There was good news and bad news for advocates of the BBC when John Whittingdale MP sat down for an interview at the Edinburgh Television Festival today.
- Culture Secretary regrets "atmosphere of attack on BBC" through close timing of announcements
- John Whittingdale MP says 'Great British Bake Off' is "exactly what the BBC should be doing"
- He asks about The Voice bidding war with ITV - "Forcing prices up. Is that what the BBC should be doing?
- Rejects claims he tells BBC what shows to me - "BBC independence is paramount"
The Culture Secretary, overseeing the process towards Charter Renewal next year, said that he regretted the "atmosphere of attack on the BBC" that had been created when publication of the charter renewal green paper came so close to the announcement of the BBC's deal with the government to take over funding for television licences for the over-75s.
"It was never our impression to create that atmosphere," he told interviewer Alastair Stewart, in front of a hall of delegates.
"I would rather those two things had not come as close as they did.
"We had to take a very difficult decision (the decision to move the over-75s subsidy to the BBC) for national economic interest, balancing the books, and that it came so close to publication of green paper was unfortunate.
"We had to get on with charter renewal, there’s not much time left (charter renewal is set for next year). Those two things [coinciding] was never part of some conspiracy."
This was a conciliatory gesture from the Culture Secretary, compared with his previous comment about those who had rushed in to defend the BBC when these two things happened.
"Who is talking about dismantling the BBC? I’ve never talked about it. This idea that there is somehow an ideological drive to destroy the BBC is extraordinary.
"The people rushing to defend the BBC are tilting at windmills."
John Whittingdale was emphatic that he remains a big fan of the Beeb, as well as some of its programming. He gave specific call-outs to 'Sherlock's success across the world, and 'Strictly Come Dancing' and 'Great British Bake Off' finding such big audiences from original programming.
"'Strictly' is absolutely appropriate for the BBC to do," he said approvingly. "The BBC should take risks. What they shouldn’t do is produce a commercially-driven show, indistinguishable from its rivals."
He applauded the success of 'Bake Off', too, as "risky, unusual, distinctive, but also successful, that’s absolutely what they should be doing".
In words that will land lightly on BBC commissioning execs' ears, he also made it clear he doesn't think it's his job to tell the BBC what programmes they should be making.
"One of the misconceptions out there is that I, as Secretary of State, can say the BBC should stop broadcasting that programme…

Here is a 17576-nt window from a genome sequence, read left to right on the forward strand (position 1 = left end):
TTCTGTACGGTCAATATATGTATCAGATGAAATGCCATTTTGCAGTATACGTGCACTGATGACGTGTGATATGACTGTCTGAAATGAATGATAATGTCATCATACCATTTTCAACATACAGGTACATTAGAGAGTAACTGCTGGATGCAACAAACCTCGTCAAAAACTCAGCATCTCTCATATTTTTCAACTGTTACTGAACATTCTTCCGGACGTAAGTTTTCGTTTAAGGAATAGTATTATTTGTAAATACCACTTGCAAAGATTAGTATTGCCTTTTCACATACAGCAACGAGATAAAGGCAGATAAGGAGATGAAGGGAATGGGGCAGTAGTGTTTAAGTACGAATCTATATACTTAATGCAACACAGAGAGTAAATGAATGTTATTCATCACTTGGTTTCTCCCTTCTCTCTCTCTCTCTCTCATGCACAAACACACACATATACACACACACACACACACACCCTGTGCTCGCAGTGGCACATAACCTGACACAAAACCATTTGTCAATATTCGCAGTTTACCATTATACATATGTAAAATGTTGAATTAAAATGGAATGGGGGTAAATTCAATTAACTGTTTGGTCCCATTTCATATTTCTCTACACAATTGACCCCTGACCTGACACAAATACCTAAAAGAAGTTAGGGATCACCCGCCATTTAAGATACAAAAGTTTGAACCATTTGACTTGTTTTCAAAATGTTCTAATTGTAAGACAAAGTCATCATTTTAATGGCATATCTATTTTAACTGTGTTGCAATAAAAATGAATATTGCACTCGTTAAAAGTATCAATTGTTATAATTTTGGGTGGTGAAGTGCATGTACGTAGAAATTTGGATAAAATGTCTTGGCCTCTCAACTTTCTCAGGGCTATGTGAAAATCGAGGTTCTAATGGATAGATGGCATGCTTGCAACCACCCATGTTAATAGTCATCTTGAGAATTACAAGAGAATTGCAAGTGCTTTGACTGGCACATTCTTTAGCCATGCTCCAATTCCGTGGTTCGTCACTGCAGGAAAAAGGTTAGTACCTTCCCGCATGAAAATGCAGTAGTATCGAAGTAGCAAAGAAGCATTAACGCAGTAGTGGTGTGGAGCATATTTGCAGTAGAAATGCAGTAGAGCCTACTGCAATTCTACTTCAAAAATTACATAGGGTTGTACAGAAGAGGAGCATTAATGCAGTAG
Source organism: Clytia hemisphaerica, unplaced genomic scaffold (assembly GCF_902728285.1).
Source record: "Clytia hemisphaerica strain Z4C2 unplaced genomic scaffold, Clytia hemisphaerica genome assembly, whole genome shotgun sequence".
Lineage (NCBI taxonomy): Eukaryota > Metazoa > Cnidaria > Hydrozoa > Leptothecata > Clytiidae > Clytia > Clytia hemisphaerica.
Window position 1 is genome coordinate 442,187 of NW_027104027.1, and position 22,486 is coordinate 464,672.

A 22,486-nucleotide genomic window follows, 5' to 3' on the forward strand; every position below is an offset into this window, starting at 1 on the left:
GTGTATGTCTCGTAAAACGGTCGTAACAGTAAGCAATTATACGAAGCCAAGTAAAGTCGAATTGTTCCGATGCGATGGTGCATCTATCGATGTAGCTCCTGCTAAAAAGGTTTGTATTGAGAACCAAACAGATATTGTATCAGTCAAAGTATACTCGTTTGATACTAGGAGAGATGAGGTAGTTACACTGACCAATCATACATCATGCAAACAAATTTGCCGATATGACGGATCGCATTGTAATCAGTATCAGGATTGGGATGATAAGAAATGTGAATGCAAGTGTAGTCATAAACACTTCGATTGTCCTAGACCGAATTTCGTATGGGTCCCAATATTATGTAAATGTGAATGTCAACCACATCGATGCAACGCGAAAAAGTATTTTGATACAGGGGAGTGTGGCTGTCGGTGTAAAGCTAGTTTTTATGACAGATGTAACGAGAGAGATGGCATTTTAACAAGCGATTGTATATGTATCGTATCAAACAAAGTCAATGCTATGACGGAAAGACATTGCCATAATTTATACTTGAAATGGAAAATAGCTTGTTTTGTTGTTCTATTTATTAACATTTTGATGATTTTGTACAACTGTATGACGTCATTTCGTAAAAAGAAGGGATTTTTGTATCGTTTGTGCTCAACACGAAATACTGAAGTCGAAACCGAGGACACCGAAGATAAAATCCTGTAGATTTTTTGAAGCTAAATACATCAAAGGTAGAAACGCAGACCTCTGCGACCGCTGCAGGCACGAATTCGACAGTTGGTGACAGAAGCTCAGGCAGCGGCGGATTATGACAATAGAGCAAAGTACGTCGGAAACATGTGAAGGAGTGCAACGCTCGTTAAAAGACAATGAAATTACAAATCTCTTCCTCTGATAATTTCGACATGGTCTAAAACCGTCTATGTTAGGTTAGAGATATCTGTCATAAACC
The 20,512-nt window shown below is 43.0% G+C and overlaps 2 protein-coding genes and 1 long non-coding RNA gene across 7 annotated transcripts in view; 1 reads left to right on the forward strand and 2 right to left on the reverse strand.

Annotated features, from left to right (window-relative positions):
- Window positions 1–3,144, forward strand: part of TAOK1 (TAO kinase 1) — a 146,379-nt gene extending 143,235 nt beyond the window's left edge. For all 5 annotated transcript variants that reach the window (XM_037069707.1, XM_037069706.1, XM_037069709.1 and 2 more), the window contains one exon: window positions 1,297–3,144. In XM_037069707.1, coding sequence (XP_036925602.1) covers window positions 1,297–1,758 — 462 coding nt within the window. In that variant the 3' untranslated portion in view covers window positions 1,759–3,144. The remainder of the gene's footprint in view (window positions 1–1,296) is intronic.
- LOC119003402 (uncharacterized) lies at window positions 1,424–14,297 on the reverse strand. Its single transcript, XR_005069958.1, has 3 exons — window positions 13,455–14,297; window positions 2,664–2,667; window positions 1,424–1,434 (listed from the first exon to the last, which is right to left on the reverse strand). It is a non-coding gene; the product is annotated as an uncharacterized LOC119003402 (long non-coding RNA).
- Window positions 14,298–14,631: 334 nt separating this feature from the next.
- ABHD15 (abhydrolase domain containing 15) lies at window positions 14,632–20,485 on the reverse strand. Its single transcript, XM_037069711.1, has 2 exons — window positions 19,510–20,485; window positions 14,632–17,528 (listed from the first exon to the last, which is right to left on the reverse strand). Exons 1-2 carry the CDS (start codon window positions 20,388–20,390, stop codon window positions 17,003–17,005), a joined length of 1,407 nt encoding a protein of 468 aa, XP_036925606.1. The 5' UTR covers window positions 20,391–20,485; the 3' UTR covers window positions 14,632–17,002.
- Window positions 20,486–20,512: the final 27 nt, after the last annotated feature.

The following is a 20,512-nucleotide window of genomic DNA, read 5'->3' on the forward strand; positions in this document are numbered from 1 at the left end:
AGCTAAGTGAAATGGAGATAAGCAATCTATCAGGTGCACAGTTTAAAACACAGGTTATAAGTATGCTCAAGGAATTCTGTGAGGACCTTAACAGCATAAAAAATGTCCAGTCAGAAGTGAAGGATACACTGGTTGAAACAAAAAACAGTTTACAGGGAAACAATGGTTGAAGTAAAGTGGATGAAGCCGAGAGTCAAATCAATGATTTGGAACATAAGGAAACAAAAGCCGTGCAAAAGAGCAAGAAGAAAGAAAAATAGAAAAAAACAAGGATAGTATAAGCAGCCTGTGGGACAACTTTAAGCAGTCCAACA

"Whatever my view is, I don’t determine what programmes the BBC should show, what I can do is give a general steer."
But what about his previous comments made before he was made Culture Secretary, regarding specific programmes?
"I have views… I’ve expressed views, and of course I have views. I didn’t think I was going to be Secretary of State. Inevitably, I’ve talked about the BBC. This debate has been taking place in every Edinburgh TV Festival I’ve ever known, but one of the drawbacks is I take the job having a long history of views.
"The BBC’s independence should be paramount."
However, he stuck to his well-practised explanation of his decision to use charter renewal as an opportunity to question the way the BBC was being run, ahead of charter renewal next year.
"This is an opportunity to have a debate, it may well be that the conclusion is… no change. But, with the extraordinary changes that have taken place, we have to have that debate.
"With the explosion of choice, with so much more programming for people to watch, whether it’s downloading, streaming, online, given all these things come into the market, does the BBC still need to be doing as much?
"My mind is completely open."
Referring to his previous comments on 'The Voice', he continued to question whether bidding for commercially-driven programmes was what the BBC should be doing with its resources and unique remit?
"The Voice has been very popular, but the fact that the Voice was contested between the BBC and ITV... you can say the result was to force up the money that had to be paid for it. It was going to be shown on FreeToAir [whether on ITV or BBC]... should the BBC get into bidding wars? It is worth at least raising, is that a good use of the licence payers’ money?"
Alastair Stewart ultimately pressed him on the big picture question - of whether the licence fee will remain intact come charter renewal.
"A lot of people have said it’s the least worst option," was John Whittingdale's reply.
"What the select committee said, for this charter period, at the moment, movement to subscription is not really possible. There will come a time, and we should start thinking about preparations for that... but in the short term, I slightly think that, for the moment, the licence fee or something like it."
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